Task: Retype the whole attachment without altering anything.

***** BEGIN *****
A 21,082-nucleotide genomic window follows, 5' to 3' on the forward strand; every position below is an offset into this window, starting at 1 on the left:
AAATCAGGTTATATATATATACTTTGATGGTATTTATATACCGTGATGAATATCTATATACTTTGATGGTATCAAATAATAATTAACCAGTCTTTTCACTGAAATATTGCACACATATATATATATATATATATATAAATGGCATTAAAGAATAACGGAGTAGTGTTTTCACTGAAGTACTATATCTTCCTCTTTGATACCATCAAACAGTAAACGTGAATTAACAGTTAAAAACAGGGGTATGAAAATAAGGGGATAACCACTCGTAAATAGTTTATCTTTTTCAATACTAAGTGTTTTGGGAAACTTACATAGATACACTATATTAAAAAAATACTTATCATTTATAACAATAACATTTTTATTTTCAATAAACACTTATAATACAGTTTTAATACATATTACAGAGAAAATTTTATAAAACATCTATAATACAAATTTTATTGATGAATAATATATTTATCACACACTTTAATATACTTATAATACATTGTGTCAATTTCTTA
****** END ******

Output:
A 21,082-nucleotide genomic window follows, 5' to 3' on the forward strand; every position below is an offset into this window, starting at 1 on the left:
AAATCAGGTTATATATATATACTTTGATGGTATTTATATACCGTGATGAATATCTATATACTTTGATGGTATCAAATAATAATTAACCAGTCTTTTCACTGAAATATTGCACACATATATATATATATATATATATAAATGGCATTAAAGAATAACGGAGTAGTGTTTTCACTGAAGTACTATATCTTCCTCTTTGATACCATCAAACAGTAAACGTGAATTAACAGTTAAAAACAGGGGTATGAAAATAAGGGGATAACCACTCGTAAATAGTTTATCTTTTTCAATACTAAGTGTTTTGGGAAACTTACATAGATACACTATATTAAAAAAATACTTATCATTTATAACAATAACATTTTTATTTTCAATAAACACTTATAATACAGTTTTAATACATATTACAGAGAAAATTTTATAAAACATCTATAATACAAATTTTATTGATGAATAATATATTTATCACACACTTTAATATACTTATAATACATTGTGTCAATTTCTTA